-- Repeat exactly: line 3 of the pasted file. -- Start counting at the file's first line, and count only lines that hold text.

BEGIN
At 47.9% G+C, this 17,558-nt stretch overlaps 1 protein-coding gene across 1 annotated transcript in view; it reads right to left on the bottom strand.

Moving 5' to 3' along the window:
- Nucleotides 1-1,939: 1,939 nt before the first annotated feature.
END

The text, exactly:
- Nucleotides 1-1,939: 1,939 nt before the first annotated feature.